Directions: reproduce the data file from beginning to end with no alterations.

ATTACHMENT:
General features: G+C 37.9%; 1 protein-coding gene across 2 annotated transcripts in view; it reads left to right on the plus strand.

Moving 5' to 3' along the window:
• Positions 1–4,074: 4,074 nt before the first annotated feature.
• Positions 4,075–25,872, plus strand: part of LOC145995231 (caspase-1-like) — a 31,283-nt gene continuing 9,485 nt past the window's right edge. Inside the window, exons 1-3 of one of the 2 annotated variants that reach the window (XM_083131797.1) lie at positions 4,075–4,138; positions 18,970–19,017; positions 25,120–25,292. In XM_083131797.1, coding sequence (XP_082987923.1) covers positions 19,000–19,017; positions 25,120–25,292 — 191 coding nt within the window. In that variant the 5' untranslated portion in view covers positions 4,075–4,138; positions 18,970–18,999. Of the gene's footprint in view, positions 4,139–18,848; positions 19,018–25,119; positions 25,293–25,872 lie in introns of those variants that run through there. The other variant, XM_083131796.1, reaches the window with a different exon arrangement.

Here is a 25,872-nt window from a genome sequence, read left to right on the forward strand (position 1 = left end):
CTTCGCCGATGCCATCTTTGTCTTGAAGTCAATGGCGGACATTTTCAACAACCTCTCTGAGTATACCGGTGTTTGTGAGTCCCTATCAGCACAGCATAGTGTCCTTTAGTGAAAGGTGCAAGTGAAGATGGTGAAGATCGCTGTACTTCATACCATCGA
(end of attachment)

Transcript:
General features: G+C 37.9%; 1 protein-coding gene across 2 annotated transcripts in view; it reads left to right on the plus strand.

Moving 5' to 3' along the window:
• Positions 1–4,074: 4,074 nt before the first annotated feature.
• Positions 4,075–25,872, plus strand: part of LOC145995231 (caspase-1-like) — a 31,283-nt gene continuing 9,485 nt past the window's right edge. Inside the window, exons 1-3 of one of the 2 annotated variants that reach the window (XM_083131797.1) lie at positions 4,075–4,138; positions 18,970–19,017; positions 25,120–25,292. In XM_083131797.1, coding sequence (XP_082987923.1) covers positions 19,000–19,017; positions 25,120–25,292 — 191 coding nt within the window. In that variant the 5' untranslated portion in view covers positions 4,075–4,138; positions 18,970–18,999. Of the gene's footprint in view, positions 4,139–18,848; positions 19,018–25,119; positions 25,293–25,872 lie in introns of those variants that run through there. The other variant, XM_083131796.1, reaches the window with a different exon arrangement.

Here is a 25,872-nt window from a genome sequence, read left to right on the forward strand (position 1 = left end):
CTTCGCCGATGCCATCTTTGTCTTGAAGTCAATGGCGGACATTTTCAACAACCTCTCTGAGTATACCGGTGTTTGTGAGTCCCTATCAGCACAGCATAGTGTCCTTTAGTGAAAGGTGCAAGTGAAGATGGTGAAGATCGCTGTACTTCATACCATCGA